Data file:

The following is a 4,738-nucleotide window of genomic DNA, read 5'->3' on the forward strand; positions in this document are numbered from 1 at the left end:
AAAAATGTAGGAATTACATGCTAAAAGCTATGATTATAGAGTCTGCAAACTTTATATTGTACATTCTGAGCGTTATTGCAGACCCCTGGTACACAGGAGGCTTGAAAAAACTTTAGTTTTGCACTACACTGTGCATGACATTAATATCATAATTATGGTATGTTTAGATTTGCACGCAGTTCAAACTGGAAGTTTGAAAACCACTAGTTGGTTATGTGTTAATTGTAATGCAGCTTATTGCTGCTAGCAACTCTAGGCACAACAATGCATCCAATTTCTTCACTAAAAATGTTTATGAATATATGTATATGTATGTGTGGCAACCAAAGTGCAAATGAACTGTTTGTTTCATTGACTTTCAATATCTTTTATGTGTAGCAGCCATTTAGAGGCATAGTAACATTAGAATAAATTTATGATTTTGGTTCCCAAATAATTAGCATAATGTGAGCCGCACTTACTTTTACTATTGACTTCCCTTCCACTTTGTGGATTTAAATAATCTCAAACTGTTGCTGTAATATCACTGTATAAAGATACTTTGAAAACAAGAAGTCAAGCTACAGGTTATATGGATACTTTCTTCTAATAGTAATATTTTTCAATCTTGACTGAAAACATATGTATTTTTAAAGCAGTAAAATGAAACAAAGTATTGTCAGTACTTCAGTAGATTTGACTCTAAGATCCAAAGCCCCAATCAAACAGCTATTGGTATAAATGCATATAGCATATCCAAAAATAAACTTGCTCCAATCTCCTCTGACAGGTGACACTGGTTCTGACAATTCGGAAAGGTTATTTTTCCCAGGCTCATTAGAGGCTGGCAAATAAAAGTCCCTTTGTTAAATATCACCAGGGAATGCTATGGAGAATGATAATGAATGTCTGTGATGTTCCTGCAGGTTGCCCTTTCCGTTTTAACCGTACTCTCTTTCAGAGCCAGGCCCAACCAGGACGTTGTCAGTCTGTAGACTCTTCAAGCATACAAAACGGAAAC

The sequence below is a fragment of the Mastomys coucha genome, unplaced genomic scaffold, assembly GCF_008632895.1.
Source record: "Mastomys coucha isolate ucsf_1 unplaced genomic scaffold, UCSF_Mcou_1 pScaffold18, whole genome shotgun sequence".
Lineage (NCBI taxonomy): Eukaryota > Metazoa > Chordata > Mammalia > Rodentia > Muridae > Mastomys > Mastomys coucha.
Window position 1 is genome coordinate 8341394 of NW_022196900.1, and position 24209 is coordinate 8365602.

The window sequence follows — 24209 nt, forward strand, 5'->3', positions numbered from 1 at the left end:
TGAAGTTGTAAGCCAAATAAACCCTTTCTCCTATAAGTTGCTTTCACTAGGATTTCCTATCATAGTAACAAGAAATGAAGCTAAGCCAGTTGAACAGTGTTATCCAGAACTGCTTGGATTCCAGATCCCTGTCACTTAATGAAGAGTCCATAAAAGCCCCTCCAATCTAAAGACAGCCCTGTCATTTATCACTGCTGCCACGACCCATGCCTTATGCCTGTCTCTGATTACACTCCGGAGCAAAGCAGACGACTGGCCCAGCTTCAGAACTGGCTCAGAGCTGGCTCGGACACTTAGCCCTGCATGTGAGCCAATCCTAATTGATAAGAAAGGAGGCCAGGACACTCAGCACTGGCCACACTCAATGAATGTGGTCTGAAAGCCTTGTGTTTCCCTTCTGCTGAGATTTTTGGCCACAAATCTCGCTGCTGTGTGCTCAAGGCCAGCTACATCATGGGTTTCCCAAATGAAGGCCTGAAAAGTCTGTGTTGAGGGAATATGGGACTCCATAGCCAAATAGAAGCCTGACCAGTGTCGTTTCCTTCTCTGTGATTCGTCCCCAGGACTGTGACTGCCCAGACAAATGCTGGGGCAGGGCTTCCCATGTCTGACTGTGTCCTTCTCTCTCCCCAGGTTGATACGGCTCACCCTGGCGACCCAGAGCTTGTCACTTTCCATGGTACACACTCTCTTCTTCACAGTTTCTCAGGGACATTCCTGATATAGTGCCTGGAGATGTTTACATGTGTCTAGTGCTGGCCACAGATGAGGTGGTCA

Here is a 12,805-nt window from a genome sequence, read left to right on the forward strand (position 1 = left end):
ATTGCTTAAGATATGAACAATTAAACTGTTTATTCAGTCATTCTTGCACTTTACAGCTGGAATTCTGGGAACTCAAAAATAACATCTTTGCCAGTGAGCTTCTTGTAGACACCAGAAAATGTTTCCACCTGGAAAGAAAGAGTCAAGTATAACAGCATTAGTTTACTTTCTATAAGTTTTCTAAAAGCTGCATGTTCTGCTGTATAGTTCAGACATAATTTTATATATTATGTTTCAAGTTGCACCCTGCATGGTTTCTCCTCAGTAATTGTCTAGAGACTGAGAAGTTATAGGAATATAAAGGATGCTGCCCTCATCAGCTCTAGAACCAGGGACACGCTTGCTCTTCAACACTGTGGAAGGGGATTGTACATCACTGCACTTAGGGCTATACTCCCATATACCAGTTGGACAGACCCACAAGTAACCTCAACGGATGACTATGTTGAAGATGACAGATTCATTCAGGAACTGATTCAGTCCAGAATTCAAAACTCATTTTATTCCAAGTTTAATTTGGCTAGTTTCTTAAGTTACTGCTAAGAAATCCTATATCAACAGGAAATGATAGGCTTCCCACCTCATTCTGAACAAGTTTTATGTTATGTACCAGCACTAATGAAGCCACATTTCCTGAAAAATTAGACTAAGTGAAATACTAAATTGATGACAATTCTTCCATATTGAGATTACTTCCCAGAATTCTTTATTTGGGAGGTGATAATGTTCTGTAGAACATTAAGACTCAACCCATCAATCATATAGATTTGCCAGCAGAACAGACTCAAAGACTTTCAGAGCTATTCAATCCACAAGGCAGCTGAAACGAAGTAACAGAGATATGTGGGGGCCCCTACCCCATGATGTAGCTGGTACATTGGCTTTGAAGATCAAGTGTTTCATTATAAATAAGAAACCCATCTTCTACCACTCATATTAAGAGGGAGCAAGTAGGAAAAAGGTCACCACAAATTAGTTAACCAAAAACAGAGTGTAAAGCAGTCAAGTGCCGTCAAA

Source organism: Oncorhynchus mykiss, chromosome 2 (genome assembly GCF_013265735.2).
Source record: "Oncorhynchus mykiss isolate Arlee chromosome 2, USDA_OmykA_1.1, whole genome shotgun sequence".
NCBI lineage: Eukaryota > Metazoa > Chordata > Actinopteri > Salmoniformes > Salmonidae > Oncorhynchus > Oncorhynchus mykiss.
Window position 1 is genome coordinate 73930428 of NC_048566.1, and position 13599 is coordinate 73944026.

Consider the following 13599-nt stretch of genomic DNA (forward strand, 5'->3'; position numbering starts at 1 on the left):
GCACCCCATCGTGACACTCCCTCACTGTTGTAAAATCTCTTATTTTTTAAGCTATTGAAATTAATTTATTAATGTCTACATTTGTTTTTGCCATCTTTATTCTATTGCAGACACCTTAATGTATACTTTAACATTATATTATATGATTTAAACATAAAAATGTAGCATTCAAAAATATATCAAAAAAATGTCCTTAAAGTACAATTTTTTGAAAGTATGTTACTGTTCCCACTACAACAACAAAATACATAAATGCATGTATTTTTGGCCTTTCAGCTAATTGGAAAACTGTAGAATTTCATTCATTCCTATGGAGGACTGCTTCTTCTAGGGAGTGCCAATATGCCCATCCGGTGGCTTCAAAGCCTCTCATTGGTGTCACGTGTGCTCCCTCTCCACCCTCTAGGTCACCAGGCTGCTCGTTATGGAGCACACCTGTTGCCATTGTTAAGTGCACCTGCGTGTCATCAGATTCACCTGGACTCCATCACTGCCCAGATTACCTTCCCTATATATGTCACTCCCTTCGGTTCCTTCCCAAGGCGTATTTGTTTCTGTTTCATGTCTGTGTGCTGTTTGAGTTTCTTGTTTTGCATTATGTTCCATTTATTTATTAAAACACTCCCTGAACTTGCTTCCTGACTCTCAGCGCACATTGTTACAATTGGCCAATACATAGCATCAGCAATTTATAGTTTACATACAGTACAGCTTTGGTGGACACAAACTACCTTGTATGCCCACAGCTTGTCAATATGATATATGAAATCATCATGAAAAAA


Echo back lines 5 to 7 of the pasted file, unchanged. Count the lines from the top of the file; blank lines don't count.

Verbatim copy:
Lineage (NCBI taxonomy): Eukaryota > Metazoa > Chordata > Mammalia > Rodentia > Muridae > Mastomys > Mastomys coucha.
Window position 1 is genome coordinate 8341394 of NW_022196900.1, and position 24209 is coordinate 8365602.

The window sequence follows — 24209 nt, forward strand, 5'->3', positions numbered from 1 at the left end: